Gushes beat leaks

Musicians and fans are so far ahead of the labels on “piracy” and DRM that increasingly one wonders whether ultimately either will have much use for labels at all. The Register has a short story up about Blur drummer Dave Rowntree, who argues that the labels should have known they’d lost the battle in 1997:

“If you turn back the clock when all this stuff was still on the horizon, the key realisation to have made was that we had lost the war already,” Rowntree told OUT-LAW Radio, the weekly technology law podcast. “That’s what I was going round telling everybody 10 years ago, saying ‘the horse has bolted, there’s no way of undoing what has been done already, the only thing you can do is to try and turn your business around so that you turn this into a plus rather than a minus’.”

Rowntree advises digital rights advocacy group the Open Rights Group and has been a vocal opponent of the mainstream record industry’s policies of chasing individual file sharers. When told that the last Blur album was leaked on to the internet he reportedly said “I’d rather it gushed”.

Rowntree said that the major labels’ policies of putting digital rights management (DRM) technology on music CDs to attempt to stop them being copied and shared backfired spectacularly.

“I’d rather it gushed.” I love it! He’s got some other points characterizing the people who “pirate” that are worth reading. The RIAA and its cohorts can sue until hiring lawyers eats every bit of gross income they’ve got and people are still going to rip and exchange music. Some things can’t go backwards.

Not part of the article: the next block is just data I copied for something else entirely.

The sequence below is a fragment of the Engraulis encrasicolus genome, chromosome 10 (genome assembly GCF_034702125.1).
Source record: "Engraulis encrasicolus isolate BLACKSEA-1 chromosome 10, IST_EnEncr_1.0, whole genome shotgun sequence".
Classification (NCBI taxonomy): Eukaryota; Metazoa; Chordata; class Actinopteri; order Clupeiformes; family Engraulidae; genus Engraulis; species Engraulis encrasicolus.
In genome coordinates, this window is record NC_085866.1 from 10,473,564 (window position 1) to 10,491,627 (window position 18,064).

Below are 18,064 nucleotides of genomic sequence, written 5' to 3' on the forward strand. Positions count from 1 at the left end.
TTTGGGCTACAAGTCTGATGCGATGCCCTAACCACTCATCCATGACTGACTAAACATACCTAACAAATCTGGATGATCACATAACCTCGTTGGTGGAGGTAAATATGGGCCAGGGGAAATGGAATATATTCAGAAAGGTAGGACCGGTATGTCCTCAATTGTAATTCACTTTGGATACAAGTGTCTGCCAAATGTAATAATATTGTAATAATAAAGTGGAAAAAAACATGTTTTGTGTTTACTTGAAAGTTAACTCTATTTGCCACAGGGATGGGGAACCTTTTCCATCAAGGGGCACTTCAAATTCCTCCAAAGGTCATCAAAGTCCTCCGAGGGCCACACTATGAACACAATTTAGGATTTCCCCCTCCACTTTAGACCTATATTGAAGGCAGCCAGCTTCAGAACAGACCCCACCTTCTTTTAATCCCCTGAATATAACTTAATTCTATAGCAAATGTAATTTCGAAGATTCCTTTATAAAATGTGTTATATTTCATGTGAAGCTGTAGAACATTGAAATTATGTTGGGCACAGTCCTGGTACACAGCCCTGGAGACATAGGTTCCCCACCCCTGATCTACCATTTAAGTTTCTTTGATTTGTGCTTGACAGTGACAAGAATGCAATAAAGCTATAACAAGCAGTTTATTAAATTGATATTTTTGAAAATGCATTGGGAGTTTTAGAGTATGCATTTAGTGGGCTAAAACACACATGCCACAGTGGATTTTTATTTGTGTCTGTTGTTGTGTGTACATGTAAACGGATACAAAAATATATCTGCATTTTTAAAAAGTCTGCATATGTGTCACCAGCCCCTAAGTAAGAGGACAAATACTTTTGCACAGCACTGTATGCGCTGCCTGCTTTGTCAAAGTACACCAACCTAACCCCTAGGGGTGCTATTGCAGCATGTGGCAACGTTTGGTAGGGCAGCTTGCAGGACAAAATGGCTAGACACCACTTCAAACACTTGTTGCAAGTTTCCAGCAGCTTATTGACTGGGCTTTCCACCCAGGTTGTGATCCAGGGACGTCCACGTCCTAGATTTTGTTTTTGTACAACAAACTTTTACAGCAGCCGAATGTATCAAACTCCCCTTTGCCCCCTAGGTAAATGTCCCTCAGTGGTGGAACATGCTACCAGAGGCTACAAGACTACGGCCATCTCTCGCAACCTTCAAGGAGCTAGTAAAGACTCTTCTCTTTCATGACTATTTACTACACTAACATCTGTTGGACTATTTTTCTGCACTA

I am not sure I like this whole idea gaining increasing currency that the new business model for music has to be advertising. I’m not clear on where these ads are supposed to be, but I’m pretty sure I’d rather pay money than have my music packaged with ads.

I’d like to see a model where somehow the fans channeled money right to the musicians, who could pay labels for any services they needed. Reverse the hierarchy so the labels work for the bands instead of the bands being horses in the label’s stables.

Comments (2) to “Gushes beat leaks”

  1. Any idea why he chose 1997 as his cut-off date? What’s so special about that year? I remember that mp3s were available but it was still very much a niche interest with low availability and not-very-easy-to-use tools. 1999 – the Year of the Napster – would seem to be a more logical selection.

  2. Great question, Kevin, and I have no idea. My best guess is that “ten years ago” sounds more compelling than “eight years ago?” It’s true looking back, in 1997 we weren’t even into the broadband era yet, at least not most of us, and though we were certainly using the net to trade bootlegs, we weren’t doing the actual exchanges online. At least, most of us weren’t.